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AP Chemistry - Finding the Ratio of Moles of Reactants in a Chemical Reaction

AP Chemistry - Finding the Ratio of Moles of Reactants in a Chemical Reaction

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Published by: Jonathan Chen on Jan 21, 2011
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10/17/2013

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urpose:
The purpose of this lab is to determine the mole ratio of the reactantsodium hypochlorite (NaClO) and sodium thiosulfate (Na
2
S
2
O
3
)when reacted inchemical reaction.
ackground:
 A balanced chemical equation gives the mole ratios of the reactantsnd products involved in the chemical reaction. However, when the formulas of he products are not known, experimental measurements can be made toetermine those ratios. This experiment uses the method of continuousariations to determine the mole ratio of the two reactants. First, solutions of he reactants are prepared in which the concentrations are known. Second, theolutions are mixed a number of times using different ratios of reactants. Third,he change of temperature is the property to be measured. The reactions arell exothermic, so the heat produced will be directly proportional to the amountf reaction that occurs. Since the experiment is designed so that the volume of olution is a constant for all measurements, the temperature change will alsoe proportional to the quantity of reactants consumed. The total number of oles of reactants is also kept a constant for the series of measurements.ach measurement is made with a different mole ratio of reactants. Theptimum ratio (determined after the results of the trials are graphed) is thetoichiometric ratio in the equation, which means that it should consume thereatest amount of reactants, form the greatest amount of products, andenerate the most heat and maximum temperature change.
aterials:
y
 
0.50M sodium hypochlorite (NaClO
)
y
 
0.50M sodium thiosulfate (Na
2
S
2
O
3
) as ³Solution B´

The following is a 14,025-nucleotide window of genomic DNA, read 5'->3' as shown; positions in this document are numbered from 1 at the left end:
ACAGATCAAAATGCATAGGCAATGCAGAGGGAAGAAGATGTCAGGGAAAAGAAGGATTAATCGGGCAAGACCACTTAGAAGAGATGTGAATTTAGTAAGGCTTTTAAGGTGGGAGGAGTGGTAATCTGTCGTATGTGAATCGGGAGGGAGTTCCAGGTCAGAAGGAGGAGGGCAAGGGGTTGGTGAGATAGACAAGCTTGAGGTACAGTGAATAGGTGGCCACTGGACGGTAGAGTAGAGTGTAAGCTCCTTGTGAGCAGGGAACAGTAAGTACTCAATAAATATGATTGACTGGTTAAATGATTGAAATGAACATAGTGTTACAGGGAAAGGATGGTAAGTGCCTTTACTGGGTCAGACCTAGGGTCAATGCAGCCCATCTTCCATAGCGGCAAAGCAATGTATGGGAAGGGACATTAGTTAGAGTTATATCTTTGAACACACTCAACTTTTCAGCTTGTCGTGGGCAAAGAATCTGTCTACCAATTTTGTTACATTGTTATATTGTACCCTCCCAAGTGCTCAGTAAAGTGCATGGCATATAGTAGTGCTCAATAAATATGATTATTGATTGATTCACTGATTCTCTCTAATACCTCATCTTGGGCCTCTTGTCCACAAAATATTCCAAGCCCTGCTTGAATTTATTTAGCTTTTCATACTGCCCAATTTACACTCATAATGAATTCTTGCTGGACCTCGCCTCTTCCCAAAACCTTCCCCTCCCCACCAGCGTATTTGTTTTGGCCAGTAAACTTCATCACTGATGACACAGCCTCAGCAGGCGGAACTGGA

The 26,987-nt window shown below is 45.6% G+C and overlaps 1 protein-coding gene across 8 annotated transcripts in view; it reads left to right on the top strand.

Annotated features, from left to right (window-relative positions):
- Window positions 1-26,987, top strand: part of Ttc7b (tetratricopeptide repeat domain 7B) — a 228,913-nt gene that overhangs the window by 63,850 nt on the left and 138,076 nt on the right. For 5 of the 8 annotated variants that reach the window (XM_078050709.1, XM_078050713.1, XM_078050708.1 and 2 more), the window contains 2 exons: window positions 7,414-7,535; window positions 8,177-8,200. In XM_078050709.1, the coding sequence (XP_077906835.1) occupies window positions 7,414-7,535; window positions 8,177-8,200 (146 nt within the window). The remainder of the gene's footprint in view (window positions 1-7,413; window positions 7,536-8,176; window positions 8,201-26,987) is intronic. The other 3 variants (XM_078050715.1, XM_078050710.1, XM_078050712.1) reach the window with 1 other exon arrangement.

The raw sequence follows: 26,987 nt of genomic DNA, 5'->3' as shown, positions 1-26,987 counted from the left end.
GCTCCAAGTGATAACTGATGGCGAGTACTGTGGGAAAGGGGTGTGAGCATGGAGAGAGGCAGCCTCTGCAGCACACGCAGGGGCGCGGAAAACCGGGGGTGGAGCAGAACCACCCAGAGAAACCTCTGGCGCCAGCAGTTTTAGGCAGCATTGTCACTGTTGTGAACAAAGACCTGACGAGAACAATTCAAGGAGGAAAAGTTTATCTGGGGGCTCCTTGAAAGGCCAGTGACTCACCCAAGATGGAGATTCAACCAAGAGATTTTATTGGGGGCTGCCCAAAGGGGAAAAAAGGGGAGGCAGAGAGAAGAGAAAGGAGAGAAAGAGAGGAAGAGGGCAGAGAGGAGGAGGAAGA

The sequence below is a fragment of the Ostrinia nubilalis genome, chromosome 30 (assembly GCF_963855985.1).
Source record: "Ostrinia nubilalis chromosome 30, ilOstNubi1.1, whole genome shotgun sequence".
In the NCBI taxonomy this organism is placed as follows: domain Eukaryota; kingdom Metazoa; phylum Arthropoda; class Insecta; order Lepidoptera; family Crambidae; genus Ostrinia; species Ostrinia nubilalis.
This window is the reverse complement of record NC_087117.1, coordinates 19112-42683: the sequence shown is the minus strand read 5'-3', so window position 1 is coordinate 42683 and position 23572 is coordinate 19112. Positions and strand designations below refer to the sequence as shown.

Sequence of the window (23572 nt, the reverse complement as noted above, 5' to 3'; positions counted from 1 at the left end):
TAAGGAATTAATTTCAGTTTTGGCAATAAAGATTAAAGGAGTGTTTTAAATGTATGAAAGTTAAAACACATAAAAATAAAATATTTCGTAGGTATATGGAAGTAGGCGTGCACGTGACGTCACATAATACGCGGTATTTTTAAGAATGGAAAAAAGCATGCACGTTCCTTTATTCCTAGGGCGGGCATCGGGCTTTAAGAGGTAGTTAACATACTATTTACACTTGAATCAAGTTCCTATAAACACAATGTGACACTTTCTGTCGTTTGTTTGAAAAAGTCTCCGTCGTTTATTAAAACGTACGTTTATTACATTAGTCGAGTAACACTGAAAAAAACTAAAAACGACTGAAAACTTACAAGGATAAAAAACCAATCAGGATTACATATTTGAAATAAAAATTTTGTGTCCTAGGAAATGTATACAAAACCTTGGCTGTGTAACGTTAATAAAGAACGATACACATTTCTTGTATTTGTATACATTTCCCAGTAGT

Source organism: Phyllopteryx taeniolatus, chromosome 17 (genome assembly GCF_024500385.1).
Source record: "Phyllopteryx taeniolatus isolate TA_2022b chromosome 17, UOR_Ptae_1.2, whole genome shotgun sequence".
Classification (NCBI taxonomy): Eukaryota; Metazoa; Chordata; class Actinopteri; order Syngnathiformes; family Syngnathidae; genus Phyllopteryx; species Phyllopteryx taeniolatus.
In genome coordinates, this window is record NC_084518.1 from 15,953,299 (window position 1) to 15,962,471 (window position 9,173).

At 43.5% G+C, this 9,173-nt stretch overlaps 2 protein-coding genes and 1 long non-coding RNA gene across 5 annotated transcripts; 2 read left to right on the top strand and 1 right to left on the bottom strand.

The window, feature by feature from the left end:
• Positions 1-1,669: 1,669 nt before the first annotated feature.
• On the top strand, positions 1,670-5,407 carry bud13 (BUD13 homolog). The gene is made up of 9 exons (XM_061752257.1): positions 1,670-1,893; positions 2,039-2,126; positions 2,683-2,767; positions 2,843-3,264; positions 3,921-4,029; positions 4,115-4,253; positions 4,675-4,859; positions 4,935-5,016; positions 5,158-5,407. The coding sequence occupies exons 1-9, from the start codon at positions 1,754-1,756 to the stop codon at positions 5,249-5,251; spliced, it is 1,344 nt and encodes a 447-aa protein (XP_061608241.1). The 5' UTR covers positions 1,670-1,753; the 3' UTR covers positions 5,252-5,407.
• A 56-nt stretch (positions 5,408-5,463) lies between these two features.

y
Styrofoam cup
y
Graduated cylinders, 10mL, 25mL, and 50mL
y
Thermometer 
y
Wash bottle filled with distilled water 
rocedure:
1)
Measure the temperature of the NaCLO solution and of ³Solution B,´ andrecord the data in a table. Use the same thermometer, rinsing with distilledwater when switching solutions. The solutions should be the sametemperature. If they are not, a correction must be made for thetemperature difference after every trial by adding the products of thevolume of each of the solutions by their respective initial temperatures anddividing that product by the total volume of solution, 50mL.
2)
Mix varying volumes of each solution (measured using appropriategraduated cylinders) in the Styrofoam cup, covering the closed systemeach time with a lid made by cutting off the top of another Styrofoam cup.Stir the solution with the thermometer, and record the highest temperaturereached by the mixture.
 
3
)
Pour the solution down the sink, and repeat the process using a differentratio of the two substances, always keeping the total volume at 50.0mL.Continue testing various ratios until you have obtained at least 3measurements on each side of the one that gave the maximumtemperature.
4)
Plot the data. Draw two straight lines of best fit. The stoichiometric moleratio of the reactants is the point of intersection on the graph.
 
ab Questions
:1)
Explain how this method allows you to find the mole ratio of reactants.Mixing different volumes of the two reactants resulted in differenttemperature changes. The temperature change was directlyproportional to the quantity of reactants consumed because theexperiment was designed so that the volume of solution and the totalnumber of moles of reactants was a constant for the series of experiments. Thus, the optimum ratio(determined after the results of the trials are graphed) is the ratio of the volume of reactants thatconsumed the greatest amount of reactants, formed the greatestamount of products, and generated the most heat and maximumtemperature change.
2)
Why must you keep a constant volume of reactants? A constant volume of reactants must be kept so that the resultingchanges in temperature can be directly compared because they aredirectly proportional to the quantity of reactants consumed in thereaction.
3)
Is it necessary that the concentrations of the two solutions be thesame?Yes; in order to for the stoichiometric mole ratio of the reactants to beaccurate after the results of the trial are graphed, the concentrations of the two solutions must be the same. This is because molar concentrationis moles of solute divided by liter of solution.
4)
What is meant by the term limiting reagent? A substance described as a limiting reagent is a reactant in a chemicalreaction that will be completely reacted before all other reactants in thereaction are used up, causing the reaction to stop.
5)
Does the measurement of temperature or the measurement of volumelimit the precision of your data? Explain.The measurement of temperature limits the precision of the data to 3significant figures, and the thermometer used was capable of measuring temperature to the tenths of a degree. The measurement of volume limits the precision of the data to 2 significant figures becausethe graduated cylinders used were only capable of measuring volumeto the nearest mL.

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